|The third excerpt represents the element of Water. It speaks of pure spiritual influences and feelings of love, and is drawn from Dorothy and the Wizard in Oz by L. Frank Baum:
eyes had rested upon the ungainly form of the horse for a moment he
walked rapidly to the furthest edge of the roof, his head turned back
over his shoulder to gaze at the strange animal.
"Look out!" cried Dorothy, who noticed that the beautiful man did not
look where he was going; "be careful, or you'll fall off!"
But he paid no attention to her warning. He reached the edge of the
tall roof, stepped one foot out into the air, and walked into space as
calmly as if he were on firm ground.
The girl, greatly astonished, ran to lean over the edge of the roof,
and saw the man walking rapidly through the air toward the ground.
Soon he reached the street and disappeared through a glass doorway
Dorothy and the Wizard in Oz
|The fourth excerpt represents the element of Earth. It speaks of physical influences and the impact of the unseen on the visible world, and is drawn from Riders of the Purple Sage by Zane Grey:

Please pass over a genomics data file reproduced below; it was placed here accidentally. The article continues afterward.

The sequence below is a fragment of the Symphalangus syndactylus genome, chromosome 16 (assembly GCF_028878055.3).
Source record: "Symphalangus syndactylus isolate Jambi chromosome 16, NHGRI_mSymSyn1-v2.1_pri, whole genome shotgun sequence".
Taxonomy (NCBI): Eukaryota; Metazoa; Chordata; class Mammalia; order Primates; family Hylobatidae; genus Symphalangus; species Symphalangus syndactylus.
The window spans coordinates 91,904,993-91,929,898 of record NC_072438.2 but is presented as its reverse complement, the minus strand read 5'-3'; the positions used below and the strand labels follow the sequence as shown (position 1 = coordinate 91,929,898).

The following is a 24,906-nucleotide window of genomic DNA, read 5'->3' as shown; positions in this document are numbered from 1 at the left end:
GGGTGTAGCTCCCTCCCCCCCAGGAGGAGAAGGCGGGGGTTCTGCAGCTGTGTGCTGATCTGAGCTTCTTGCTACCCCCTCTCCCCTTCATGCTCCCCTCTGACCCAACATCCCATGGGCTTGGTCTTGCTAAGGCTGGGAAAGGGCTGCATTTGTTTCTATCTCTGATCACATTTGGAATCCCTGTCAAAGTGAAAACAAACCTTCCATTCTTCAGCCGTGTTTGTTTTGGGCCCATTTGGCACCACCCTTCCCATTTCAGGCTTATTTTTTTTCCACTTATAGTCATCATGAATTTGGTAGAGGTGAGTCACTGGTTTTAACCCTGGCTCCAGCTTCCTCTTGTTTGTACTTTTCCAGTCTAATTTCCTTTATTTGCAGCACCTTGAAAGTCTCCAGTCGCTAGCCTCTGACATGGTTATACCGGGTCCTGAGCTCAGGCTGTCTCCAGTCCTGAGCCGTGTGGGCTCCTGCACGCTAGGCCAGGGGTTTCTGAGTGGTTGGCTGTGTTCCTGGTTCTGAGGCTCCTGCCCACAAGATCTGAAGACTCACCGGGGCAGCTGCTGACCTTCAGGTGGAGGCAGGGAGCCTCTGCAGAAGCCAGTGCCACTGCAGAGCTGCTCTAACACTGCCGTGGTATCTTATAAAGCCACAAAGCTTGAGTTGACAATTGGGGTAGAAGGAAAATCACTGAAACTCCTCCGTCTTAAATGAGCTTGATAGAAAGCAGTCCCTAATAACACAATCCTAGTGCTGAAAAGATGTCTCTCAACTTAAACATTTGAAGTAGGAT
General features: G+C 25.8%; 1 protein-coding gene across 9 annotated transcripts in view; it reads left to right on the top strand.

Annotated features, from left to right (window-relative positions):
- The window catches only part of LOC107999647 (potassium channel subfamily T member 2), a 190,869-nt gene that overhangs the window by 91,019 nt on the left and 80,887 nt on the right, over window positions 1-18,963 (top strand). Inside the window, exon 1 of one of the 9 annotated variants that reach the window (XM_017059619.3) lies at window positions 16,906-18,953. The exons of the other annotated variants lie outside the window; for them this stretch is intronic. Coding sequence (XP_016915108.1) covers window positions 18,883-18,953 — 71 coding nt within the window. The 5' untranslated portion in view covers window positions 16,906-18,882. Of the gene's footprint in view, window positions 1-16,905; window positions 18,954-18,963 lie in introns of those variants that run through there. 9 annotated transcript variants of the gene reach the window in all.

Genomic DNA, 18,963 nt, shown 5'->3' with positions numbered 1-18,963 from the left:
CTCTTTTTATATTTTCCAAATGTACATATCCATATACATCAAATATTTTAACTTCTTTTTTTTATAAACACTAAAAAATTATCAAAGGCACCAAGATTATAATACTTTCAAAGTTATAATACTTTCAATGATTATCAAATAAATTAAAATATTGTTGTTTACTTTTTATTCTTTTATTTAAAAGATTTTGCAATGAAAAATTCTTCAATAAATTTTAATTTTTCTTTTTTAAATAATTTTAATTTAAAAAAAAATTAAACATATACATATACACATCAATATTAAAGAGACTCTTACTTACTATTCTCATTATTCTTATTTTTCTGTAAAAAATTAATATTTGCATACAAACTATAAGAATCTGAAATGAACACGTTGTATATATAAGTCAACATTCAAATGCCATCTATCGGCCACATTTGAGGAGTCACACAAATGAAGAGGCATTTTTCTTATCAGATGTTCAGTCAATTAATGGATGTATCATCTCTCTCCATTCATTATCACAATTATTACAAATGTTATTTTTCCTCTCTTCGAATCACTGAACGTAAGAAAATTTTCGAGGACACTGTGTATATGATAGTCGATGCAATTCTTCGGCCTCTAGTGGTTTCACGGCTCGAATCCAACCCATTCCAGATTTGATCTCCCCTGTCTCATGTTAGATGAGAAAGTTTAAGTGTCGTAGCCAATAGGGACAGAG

"Nothin' jest on the minute," replied Lassiter. "Them steers are
quietin' down. They've been scared, but not bad yet. I reckon the
whole herd has moved a few miles this way since I was here."
"They didn't browse that distance--not in less than an hour.
Cattle aren't sheep."
"No, they jest run it, en' that looks bad."
"Lassiter, what frightened them?" repeated Jane, impatiently.
"Put down your glass. You'll see at first better with a naked
eye. Now look along them ridges on the other side of the herd,
the ridges where the sun shines bright on the sage....That's
right. Now look en' look hard en' wait."
Riders of the Purple Sage